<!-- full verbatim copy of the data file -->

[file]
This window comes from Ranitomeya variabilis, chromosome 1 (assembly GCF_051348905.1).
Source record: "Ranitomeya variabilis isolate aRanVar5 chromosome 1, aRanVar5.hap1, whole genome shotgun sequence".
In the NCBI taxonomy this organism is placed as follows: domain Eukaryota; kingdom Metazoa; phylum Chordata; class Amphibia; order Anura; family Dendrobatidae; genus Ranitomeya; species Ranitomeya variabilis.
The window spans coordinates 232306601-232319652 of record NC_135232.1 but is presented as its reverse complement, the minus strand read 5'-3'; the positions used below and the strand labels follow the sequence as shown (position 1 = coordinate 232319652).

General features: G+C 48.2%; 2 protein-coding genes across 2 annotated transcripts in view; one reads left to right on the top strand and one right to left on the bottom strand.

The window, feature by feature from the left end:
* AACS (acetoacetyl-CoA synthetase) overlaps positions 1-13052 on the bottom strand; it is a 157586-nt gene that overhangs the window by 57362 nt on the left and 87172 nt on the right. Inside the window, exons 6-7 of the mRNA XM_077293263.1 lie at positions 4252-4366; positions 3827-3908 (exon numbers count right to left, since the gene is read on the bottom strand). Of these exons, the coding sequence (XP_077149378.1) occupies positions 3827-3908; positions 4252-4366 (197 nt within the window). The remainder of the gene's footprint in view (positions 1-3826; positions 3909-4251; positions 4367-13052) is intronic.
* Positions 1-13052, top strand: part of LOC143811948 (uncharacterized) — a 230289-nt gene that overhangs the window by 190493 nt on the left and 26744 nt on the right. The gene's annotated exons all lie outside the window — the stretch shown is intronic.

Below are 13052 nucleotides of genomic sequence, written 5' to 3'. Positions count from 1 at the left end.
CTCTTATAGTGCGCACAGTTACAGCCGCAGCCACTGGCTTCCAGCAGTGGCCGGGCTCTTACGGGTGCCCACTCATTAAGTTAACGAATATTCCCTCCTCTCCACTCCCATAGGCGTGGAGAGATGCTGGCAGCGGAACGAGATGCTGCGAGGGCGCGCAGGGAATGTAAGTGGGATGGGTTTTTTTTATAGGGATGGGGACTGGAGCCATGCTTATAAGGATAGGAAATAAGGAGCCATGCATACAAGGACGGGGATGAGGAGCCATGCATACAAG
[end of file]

This window comes from Ranitomeya variabilis, chromosome 1 (assembly GCF_051348905.1).
Source record: "Ranitomeya variabilis isolate aRanVar5 chromosome 1, aRanVar5.hap1, whole genome shotgun sequence".
In the NCBI taxonomy this organism is placed as follows: domain Eukaryota; kingdom Metazoa; phylum Chordata; class Amphibia; order Anura; family Dendrobatidae; genus Ranitomeya; species Ranitomeya variabilis.
The window spans coordinates 232306601-232319652 of record NC_135232.1 but is presented as its reverse complement, the minus strand read 5'-3'; the positions used below and the strand labels follow the sequence as shown (position 1 = coordinate 232319652).

General features: G+C 48.2%; 2 protein-coding genes across 2 annotated transcripts in view; one reads left to right on the top strand and one right to left on the bottom strand.

The window, feature by feature from the left end:
* AACS (acetoacetyl-CoA synthetase) overlaps positions 1-13052 on the bottom strand; it is a 157586-nt gene that overhangs the window by 57362 nt on the left and 87172 nt on the right. Inside the window, exons 6-7 of the mRNA XM_077293263.1 lie at positions 4252-4366; positions 3827-3908 (exon numbers count right to left, since the gene is read on the bottom strand). Of these exons, the coding sequence (XP_077149378.1) occupies positions 3827-3908; positions 4252-4366 (197 nt within the window). The remainder of the gene's footprint in view (positions 1-3826; positions 3909-4251; positions 4367-13052) is intronic.
* Positions 1-13052, top strand: part of LOC143811948 (uncharacterized) — a 230289-nt gene that overhangs the window by 190493 nt on the left and 26744 nt on the right. The gene's annotated exons all lie outside the window — the stretch shown is intronic.

Below are 13052 nucleotides of genomic sequence, written 5' to 3'. Positions count from 1 at the left end.
CTCTTATAGTGCGCACAGTTACAGCCGCAGCCACTGGCTTCCAGCAGTGGCCGGGCTCTTACGGGTGCCCACTCATTAAGTTAACGAATATTCCCTCCTCTCCACTCCCATAGGCGTGGAGAGATGCTGGCAGCGGAACGAGATGCTGCGAGGGCGCGCAGGGAATGTAAGTGGGATGGGTTTTTTTTATAGGGATGGGGACTGGAGCCATGCTTATAAGGATAGGAAATAAGGAGCCATGCATACAAGGACGGGGATGAGGAGCCATGCATACAAG